I am a student pursuing my master of education degree through Queen’s University. I am in a course about program inquiry and evaluation. My most recent assignment was to find a blog post on the AEA website that interested me and provide a response to the author(s). I didn’t have to look long before finding your post: Feminist Issues in Evaluation TIG Week: Participatory methods enable women to analyse shifts in power (posted by Liz Zadnik. Your evaluation methodology to measure shifts of power in favour of women caught my eye. ActionAid is an inspirational program. I had not heard of it before reading this post. I visited your website and watched your ‘Theory of Change’ video. This gave me a good understanding of your mission and specific goals. Reading about how you used program evaluation with the Action Aid program was a really grounding experience for me. It helped me connect what I have been learning about in class with a real world example of how program evaluation can contribute to really positive social changes. The purpose of your evaluation – to understand changes in global power relations, how they happened, and how ActionAid contributed – will contribute greatly to the success of ActionAid. Collecting and analyzing information to improve the situation of thousands (if not millions) of impoverished woman, is an inspirational example of how to use program evaluation. One thing that particularly stood out to me concerning the program evaluation was the precautions you took to ensure that you did not impose your own bias or values on the women participants. Having they define power and facilitate discussions, and take notes, were methods I will note to help get to the root of the issues by talking with each other rather than with the evaluator.
    I think your program is grounded in strong principals that truly are needed to work toward solving the problem of gender inequality and poverty. Thank you for sharing the role program evaluation plays in achieving your goal. It really did round out my understanding of and appreciation for program inquiry and evaluation.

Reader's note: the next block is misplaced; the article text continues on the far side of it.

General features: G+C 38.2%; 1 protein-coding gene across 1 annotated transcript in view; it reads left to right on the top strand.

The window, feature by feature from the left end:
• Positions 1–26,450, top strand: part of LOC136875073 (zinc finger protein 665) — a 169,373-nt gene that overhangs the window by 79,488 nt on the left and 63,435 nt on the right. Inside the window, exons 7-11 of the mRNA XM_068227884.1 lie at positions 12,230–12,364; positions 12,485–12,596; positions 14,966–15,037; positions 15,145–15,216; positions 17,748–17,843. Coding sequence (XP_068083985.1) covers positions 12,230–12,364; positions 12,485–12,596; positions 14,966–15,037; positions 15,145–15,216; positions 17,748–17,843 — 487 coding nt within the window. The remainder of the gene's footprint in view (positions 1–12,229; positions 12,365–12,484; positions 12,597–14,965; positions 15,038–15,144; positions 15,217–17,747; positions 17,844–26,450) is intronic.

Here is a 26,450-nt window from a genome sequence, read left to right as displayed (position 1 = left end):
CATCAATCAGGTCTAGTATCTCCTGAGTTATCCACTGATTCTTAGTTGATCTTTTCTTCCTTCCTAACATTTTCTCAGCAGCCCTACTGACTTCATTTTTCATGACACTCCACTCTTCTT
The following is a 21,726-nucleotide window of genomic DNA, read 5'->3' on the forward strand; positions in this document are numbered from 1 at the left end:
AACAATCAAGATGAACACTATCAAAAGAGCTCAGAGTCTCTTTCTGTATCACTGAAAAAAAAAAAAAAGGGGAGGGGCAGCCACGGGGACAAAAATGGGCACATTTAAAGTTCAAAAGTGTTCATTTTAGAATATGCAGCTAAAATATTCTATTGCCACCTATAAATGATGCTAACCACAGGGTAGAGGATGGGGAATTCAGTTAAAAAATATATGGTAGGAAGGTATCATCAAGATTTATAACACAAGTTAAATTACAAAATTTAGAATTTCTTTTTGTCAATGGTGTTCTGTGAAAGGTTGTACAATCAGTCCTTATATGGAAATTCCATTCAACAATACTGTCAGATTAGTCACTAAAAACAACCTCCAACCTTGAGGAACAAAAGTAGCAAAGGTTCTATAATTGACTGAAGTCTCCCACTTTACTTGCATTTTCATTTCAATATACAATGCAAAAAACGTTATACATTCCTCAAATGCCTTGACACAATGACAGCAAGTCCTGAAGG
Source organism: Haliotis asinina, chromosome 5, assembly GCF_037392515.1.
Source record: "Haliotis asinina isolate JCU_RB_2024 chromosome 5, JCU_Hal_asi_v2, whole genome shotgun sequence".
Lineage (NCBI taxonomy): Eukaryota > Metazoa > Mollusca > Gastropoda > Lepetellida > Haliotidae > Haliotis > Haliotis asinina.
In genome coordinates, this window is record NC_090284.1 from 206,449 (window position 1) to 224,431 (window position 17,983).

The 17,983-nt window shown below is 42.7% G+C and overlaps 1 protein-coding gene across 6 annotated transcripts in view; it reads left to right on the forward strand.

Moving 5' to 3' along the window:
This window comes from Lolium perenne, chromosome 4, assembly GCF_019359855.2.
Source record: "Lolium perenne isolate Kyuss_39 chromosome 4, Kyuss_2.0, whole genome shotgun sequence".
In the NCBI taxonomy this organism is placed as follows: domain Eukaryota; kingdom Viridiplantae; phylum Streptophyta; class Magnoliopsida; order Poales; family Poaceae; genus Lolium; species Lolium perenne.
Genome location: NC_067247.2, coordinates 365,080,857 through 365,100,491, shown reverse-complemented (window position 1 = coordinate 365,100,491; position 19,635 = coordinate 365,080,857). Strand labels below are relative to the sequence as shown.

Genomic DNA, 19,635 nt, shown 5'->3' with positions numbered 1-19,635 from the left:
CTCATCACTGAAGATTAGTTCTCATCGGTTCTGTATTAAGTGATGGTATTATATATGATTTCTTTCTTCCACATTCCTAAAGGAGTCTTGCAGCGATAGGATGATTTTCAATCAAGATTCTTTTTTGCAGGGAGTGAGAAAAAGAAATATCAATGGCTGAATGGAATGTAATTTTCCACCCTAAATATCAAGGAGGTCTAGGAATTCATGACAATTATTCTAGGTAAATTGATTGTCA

Sincerely,
    Kali Sinden

    Reply

  • Paul Bakker · March 10, 2017 at 11:08 am

    Great work.

    I studied power in university, including Feminist and Aboriginal ideas. Before reading up on those perspective’s I had a sense that there had to be power that wasn’t just “power over,” and tried to argue for that with a Marxist professor, but lacked the effective language until I came across Feminist and Aboriginal perspectives.

    “Power with” is so critical. The examples you use in the diagram do not include Friendship/kinship relations. I wonder if you included them in your framework?

    Loving and caring for others, and creating bonds where others love and care for you is a strong form of power. It helps to have others use their power for you because they care for you; rather than because you have power over them.

    Reply

    • Maurice Omondi · April 5, 2017 at 4:58 am

      Hello Paul, I am interested in finding out how you analysed “power with” or “power within”. I agree with you that friendship, kinship, family of societal relationships are a vital component of power that needs to analysed carefully especially from the angle of -how the power is used or exhibited to the benefits of the poor and vulnerable members of the society.

      Reply